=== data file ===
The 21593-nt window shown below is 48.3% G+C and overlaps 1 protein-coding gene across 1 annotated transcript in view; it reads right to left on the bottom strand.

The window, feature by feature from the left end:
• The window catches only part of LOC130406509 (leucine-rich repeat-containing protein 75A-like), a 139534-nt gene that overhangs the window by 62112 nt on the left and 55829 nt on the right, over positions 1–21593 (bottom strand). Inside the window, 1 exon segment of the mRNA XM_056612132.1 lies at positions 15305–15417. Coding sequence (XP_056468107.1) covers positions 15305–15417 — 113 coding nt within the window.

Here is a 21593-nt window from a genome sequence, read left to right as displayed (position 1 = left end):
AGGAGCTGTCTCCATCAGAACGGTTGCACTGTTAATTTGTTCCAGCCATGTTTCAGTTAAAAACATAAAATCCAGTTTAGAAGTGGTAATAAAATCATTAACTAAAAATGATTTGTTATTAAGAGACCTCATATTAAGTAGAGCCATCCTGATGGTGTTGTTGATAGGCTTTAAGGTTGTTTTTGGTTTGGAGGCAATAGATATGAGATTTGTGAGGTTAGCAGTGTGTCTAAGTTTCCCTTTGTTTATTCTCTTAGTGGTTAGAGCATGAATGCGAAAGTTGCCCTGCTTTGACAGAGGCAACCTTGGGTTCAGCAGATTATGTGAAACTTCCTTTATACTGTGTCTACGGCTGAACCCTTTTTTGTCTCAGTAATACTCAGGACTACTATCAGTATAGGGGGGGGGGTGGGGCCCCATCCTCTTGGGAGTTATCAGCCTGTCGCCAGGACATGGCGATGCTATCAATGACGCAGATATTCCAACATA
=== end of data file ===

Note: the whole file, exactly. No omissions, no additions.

The 21593-nt window shown below is 48.3% G+C and overlaps 1 protein-coding gene across 1 annotated transcript in view; it reads right to left on the bottom strand.

The window, feature by feature from the left end:
• The window catches only part of LOC130406509 (leucine-rich repeat-containing protein 75A-like), a 139534-nt gene that overhangs the window by 62112 nt on the left and 55829 nt on the right, over positions 1–21593 (bottom strand). Inside the window, 1 exon segment of the mRNA XM_056612132.1 lies at positions 15305–15417. Coding sequence (XP_056468107.1) covers positions 15305–15417 — 113 coding nt within the window.

Here is a 21593-nt window from a genome sequence, read left to right as displayed (position 1 = left end):
AGGAGCTGTCTCCATCAGAACGGTTGCACTGTTAATTTGTTCCAGCCATGTTTCAGTTAAAAACATAAAATCCAGTTTAGAAGTGGTAATAAAATCATTAACTAAAAATGATTTGTTATTAAGAGACCTCATATTAAGTAGAGCCATCCTGATGGTGTTGTTGATAGGCTTTAAGGTTGTTTTTGGTTTGGAGGCAATAGATATGAGATTTGTGAGGTTAGCAGTGTGTCTAAGTTTCCCTTTGTTTATTCTCTTAGTGGTTAGAGCATGAATGCGAAAGTTGCCCTGCTTTGACAGAGGCAACCTTGGGTTCAGCAGATTATGTGAAACTTCCTTTATACTGTGTCTACGGCTGAACCCTTTTTTGTCTCAGTAATACTCAGGACTACTATCAGTATAGGGGGGGGGGTGGGGCCCCATCCTCTTGGGAGTTATCAGCCTGTCGCCAGGACATGGCGATGCTATCAATGACGCAGATATTCCAACATA